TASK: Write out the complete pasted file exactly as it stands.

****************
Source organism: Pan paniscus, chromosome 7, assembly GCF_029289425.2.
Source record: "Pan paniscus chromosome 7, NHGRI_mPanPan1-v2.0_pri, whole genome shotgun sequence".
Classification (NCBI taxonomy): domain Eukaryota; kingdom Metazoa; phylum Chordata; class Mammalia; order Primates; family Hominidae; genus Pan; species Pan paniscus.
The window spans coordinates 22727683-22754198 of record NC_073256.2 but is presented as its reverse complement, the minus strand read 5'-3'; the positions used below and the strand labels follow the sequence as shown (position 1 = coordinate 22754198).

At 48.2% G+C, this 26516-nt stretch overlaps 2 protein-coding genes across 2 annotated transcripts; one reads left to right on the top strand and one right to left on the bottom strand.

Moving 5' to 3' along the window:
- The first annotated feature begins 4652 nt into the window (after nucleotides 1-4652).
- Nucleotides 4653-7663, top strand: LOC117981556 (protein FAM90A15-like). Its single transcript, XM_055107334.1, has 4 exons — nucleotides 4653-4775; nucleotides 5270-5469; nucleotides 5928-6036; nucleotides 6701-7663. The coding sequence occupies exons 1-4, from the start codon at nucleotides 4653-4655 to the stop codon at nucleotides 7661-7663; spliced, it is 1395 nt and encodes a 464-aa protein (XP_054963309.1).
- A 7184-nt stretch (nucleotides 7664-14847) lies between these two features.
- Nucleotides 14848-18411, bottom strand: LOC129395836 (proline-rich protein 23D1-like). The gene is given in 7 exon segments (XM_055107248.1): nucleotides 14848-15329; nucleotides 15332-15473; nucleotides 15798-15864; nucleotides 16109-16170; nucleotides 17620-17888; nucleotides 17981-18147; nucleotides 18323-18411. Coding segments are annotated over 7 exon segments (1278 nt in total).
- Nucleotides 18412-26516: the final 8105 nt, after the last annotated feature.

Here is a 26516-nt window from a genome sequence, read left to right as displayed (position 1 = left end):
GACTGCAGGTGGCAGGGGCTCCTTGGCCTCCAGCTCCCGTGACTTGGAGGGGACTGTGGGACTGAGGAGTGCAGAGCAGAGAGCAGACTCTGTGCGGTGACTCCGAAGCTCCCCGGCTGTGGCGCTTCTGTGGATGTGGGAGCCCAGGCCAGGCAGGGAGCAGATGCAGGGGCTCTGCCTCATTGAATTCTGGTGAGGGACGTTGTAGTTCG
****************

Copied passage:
Source organism: Pan paniscus, chromosome 7, assembly GCF_029289425.2.
Source record: "Pan paniscus chromosome 7, NHGRI_mPanPan1-v2.0_pri, whole genome shotgun sequence".
Classification (NCBI taxonomy): domain Eukaryota; kingdom Metazoa; phylum Chordata; class Mammalia; order Primates; family Hominidae; genus Pan; species Pan paniscus.
The window spans coordinates 22727683-22754198 of record NC_073256.2 but is presented as its reverse complement, the minus strand read 5'-3'; the positions used below and the strand labels follow the sequence as shown (position 1 = coordinate 22754198).

At 48.2% G+C, this 26516-nt stretch overlaps 2 protein-coding genes across 2 annotated transcripts; one reads left to right on the top strand and one right to left on the bottom strand.

Moving 5' to 3' along the window:
- The first annotated feature begins 4652 nt into the window (after nucleotides 1-4652).
- Nucleotides 4653-7663, top strand: LOC117981556 (protein FAM90A15-like). Its single transcript, XM_055107334.1, has 4 exons — nucleotides 4653-4775; nucleotides 5270-5469; nucleotides 5928-6036; nucleotides 6701-7663. The coding sequence occupies exons 1-4, from the start codon at nucleotides 4653-4655 to the stop codon at nucleotides 7661-7663; spliced, it is 1395 nt and encodes a 464-aa protein (XP_054963309.1).
- A 7184-nt stretch (nucleotides 7664-14847) lies between these two features.
- Nucleotides 14848-18411, bottom strand: LOC129395836 (proline-rich protein 23D1-like). The gene is given in 7 exon segments (XM_055107248.1): nucleotides 14848-15329; nucleotides 15332-15473; nucleotides 15798-15864; nucleotides 16109-16170; nucleotides 17620-17888; nucleotides 17981-18147; nucleotides 18323-18411. Coding segments are annotated over 7 exon segments (1278 nt in total).
- Nucleotides 18412-26516: the final 8105 nt, after the last annotated feature.

Here is a 26516-nt window from a genome sequence, read left to right as displayed (position 1 = left end):
GACTGCAGGTGGCAGGGGCTCCTTGGCCTCCAGCTCCCGTGACTTGGAGGGGACTGTGGGACTGAGGAGTGCAGAGCAGAGAGCAGACTCTGTGCGGTGACTCCGAAGCTCCCCGGCTGTGGCGCTTCTGTGGATGTGGGAGCCCAGGCCAGGCAGGGAGCAGATGCAGGGGCTCTGCCTCATTGAATTCTGGTGAGGGACGTTGTAGTTCG